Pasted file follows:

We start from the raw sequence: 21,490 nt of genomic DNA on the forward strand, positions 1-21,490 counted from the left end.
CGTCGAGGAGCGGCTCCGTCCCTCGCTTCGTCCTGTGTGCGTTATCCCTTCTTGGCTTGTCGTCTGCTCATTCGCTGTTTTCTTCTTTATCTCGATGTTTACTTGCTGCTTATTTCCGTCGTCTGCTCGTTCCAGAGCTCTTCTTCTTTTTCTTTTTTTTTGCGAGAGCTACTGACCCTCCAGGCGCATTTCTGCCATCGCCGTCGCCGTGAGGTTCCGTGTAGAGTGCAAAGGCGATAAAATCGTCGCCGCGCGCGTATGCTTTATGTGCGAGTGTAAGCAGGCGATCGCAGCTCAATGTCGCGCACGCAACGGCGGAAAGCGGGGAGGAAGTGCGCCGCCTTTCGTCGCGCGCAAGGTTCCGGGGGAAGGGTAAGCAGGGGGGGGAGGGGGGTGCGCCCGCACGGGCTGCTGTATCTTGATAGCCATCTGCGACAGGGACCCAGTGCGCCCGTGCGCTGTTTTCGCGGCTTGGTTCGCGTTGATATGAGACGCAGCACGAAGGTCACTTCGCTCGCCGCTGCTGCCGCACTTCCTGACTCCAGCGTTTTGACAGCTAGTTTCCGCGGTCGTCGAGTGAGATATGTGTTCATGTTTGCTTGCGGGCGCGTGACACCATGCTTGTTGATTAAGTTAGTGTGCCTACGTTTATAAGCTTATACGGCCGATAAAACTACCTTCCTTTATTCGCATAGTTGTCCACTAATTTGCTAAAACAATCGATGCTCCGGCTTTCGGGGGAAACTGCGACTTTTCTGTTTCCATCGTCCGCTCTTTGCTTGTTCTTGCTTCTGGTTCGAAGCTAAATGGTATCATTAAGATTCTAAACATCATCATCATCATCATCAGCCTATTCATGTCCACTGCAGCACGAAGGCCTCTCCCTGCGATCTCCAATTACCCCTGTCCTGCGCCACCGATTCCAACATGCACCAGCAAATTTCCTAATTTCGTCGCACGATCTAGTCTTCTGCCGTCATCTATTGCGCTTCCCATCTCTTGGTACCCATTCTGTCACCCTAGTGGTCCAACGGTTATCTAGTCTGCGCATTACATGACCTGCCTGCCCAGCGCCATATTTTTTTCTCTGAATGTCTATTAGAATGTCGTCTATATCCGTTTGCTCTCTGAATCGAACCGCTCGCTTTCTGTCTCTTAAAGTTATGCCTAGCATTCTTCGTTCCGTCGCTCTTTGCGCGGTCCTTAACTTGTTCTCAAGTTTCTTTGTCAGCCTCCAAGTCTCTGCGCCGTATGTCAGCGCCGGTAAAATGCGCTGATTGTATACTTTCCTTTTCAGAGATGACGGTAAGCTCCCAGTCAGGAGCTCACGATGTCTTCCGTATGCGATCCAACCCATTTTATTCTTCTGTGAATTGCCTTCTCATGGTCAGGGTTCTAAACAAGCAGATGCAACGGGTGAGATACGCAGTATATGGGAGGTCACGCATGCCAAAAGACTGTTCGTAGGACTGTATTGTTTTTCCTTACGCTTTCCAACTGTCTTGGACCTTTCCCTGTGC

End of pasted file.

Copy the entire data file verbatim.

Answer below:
We start from the raw sequence: 21,490 nt of genomic DNA on the forward strand, positions 1-21,490 counted from the left end.
CGTCGAGGAGCGGCTCCGTCCCTCGCTTCGTCCTGTGTGCGTTATCCCTTCTTGGCTTGTCGTCTGCTCATTCGCTGTTTTCTTCTTTATCTCGATGTTTACTTGCTGCTTATTTCCGTCGTCTGCTCGTTCCAGAGCTCTTCTTCTTTTTCTTTTTTTTTGCGAGAGCTACTGACCCTCCAGGCGCATTTCTGCCATCGCCGTCGCCGTGAGGTTCCGTGTAGAGTGCAAAGGCGATAAAATCGTCGCCGCGCGCGTATGCTTTATGTGCGAGTGTAAGCAGGCGATCGCAGCTCAATGTCGCGCACGCAACGGCGGAAAGCGGGGAGGAAGTGCGCCGCCTTTCGTCGCGCGCAAGGTTCCGGGGGAAGGGTAAGCAGGGGGGGGAGGGGGGTGCGCCCGCACGGGCTGCTGTATCTTGATAGCCATCTGCGACAGGGACCCAGTGCGCCCGTGCGCTGTTTTCGCGGCTTGGTTCGCGTTGATATGAGACGCAGCACGAAGGTCACTTCGCTCGCCGCTGCTGCCGCACTTCCTGACTCCAGCGTTTTGACAGCTAGTTTCCGCGGTCGTCGAGTGAGATATGTGTTCATGTTTGCTTGCGGGCGCGTGACACCATGCTTGTTGATTAAGTTAGTGTGCCTACGTTTATAAGCTTATACGGCCGATAAAACTACCTTCCTTTATTCGCATAGTTGTCCACTAATTTGCTAAAACAATCGATGCTCCGGCTTTCGGGGGAAACTGCGACTTTTCTGTTTCCATCGTCCGCTCTTTGCTTGTTCTTGCTTCTGGTTCGAAGCTAAATGGTATCATTAAGATTCTAAACATCATCATCATCATCATCAGCCTATTCATGTCCACTGCAGCACGAAGGCCTCTCCCTGCGATCTCCAATTACCCCTGTCCTGCGCCACCGATTCCAACATGCACCAGCAAATTTCCTAATTTCGTCGCACGATCTAGTCTTCTGCCGTCATCTATTGCGCTTCCCATCTCTTGGTACCCATTCTGTCACCCTAGTGGTCCAACGGTTATCTAGTCTGCGCATTACATGACCTGCCTGCCCAGCGCCATATTTTTTTCTCTGAATGTCTATTAGAATGTCGTCTATATCCGTTTGCTCTCTGAATCGAACCGCTCGCTTTCTGTCTCTTAAAGTTATGCCTAGCATTCTTCGTTCCGTCGCTCTTTGCGCGGTCCTTAACTTGTTCTCAAGTTTCTTTGTCAGCCTCCAAGTCTCTGCGCCGTATGTCAGCGCCGGTAAAATGCGCTGATTGTATACTTTCCTTTTCAGAGATGACGGTAAGCTCCCAGTCAGGAGCTCACGATGTCTTCCGTATGCGATCCAACCCATTTTATTCTTCTGTGAATTGCCTTCTCATGGTCAGGGTTCTAAACAAGCAGATGCAACGGGTGAGATACGCAGTATATGGGAGGTCACGCATGCCAAAAGACTGTTCGTAGGACTGTATTGTTTTTCCTTACGCTTTCCAACTGTCTTGGACCTTTCCCTGTGC